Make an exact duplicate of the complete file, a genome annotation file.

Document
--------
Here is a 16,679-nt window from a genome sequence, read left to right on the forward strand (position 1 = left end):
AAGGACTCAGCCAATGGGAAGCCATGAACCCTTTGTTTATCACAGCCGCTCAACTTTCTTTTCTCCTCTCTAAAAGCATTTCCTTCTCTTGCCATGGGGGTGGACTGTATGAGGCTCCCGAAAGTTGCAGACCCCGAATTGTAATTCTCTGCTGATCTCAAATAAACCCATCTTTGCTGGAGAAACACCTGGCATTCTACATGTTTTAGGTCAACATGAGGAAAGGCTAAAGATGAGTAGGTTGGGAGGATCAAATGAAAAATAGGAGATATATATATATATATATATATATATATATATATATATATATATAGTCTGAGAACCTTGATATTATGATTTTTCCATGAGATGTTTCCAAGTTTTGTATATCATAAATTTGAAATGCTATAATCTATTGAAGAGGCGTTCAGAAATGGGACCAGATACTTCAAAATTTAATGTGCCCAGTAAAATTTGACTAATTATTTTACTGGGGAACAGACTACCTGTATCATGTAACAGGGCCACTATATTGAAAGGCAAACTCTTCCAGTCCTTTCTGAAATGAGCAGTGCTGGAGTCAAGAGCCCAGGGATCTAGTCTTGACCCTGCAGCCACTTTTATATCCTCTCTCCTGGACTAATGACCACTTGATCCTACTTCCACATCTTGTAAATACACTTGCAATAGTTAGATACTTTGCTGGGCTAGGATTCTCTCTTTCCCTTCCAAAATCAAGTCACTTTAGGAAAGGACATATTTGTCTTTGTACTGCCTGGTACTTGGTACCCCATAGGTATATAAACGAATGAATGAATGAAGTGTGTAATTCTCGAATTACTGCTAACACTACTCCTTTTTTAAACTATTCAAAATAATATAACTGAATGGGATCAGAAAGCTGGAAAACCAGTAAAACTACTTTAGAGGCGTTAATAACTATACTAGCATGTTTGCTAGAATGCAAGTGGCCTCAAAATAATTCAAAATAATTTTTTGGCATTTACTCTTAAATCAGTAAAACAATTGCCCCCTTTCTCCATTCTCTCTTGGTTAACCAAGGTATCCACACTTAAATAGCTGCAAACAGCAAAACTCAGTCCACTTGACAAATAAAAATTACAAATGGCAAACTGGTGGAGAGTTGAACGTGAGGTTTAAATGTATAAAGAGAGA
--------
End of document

Here is a 16,679-nt window from a genome sequence, read left to right on the forward strand (position 1 = left end):
AAGGACTCAGCCAATGGGAAGCCATGAACCCTTTGTTTATCACAGCCGCTCAACTTTCTTTTCTCCTCTCTAAAAGCATTTCCTTCTCTTGCCATGGGGGTGGACTGTATGAGGCTCCCGAAAGTTGCAGACCCCGAATTGTAATTCTCTGCTGATCTCAAATAAACCCATCTTTGCTGGAGAAACACCTGGCATTCTACATGTTTTAGGTCAACATGAGGAAAGGCTAAAGATGAGTAGGTTGGGAGGATCAAATGAAAAATAGGAGATATATATATATATATATATATATATATATATATATATATATATAGTCTGAGAACCTTGATATTATGATTTTTCCATGAGATGTTTCCAAGTTTTGTATATCATAAATTTGAAATGCTATAATCTATTGAAGAGGCGTTCAGAAATGGGACCAGATACTTCAAAATTTAATGTGCCCAGTAAAATTTGACTAATTATTTTACTGGGGAACAGACTACCTGTATCATGTAACAGGGCCACTATATTGAAAGGCAAACTCTTCCAGTCCTTTCTGAAATGAGCAGTGCTGGAGTCAAGAGCCCAGGGATCTAGTCTTGACCCTGCAGCCACTTTTATATCCTCTCTCCTGGACTAATGACCACTTGATCCTACTTCCACATCTTGTAAATACACTTGCAATAGTTAGATACTTTGCTGGGCTAGGATTCTCTCTTTCCCTTCCAAAATCAAGTCACTTTAGGAAAGGACATATTTGTCTTTGTACTGCCTGGTACTTGGTACCCCATAGGTATATAAACGAATGAATGAATGAAGTGTGTAATTCTCGAATTACTGCTAACACTACTCCTTTTTTAAACTATTCAAAATAATATAACTGAATGGGATCAGAAAGCTGGAAAACCAGTAAAACTACTTTAGAGGCGTTAATAACTATACTAGCATGTTTGCTAGAATGCAAGTGGCCTCAAAATAATTCAAAATAATTTTTTGGCATTTACTCTTAAATCAGTAAAACAATTGCCCCCTTTCTCCATTCTCTCTTGGTTAACCAAGGTATCCACACTTAAATAGCTGCAAACAGCAAAACTCAGTCCACTTGACAAATAAAAATTACAAATGGCAAACTGGTGGAGAGTTGAACGTGAGGTTTAAATGTATAAAGAGAGA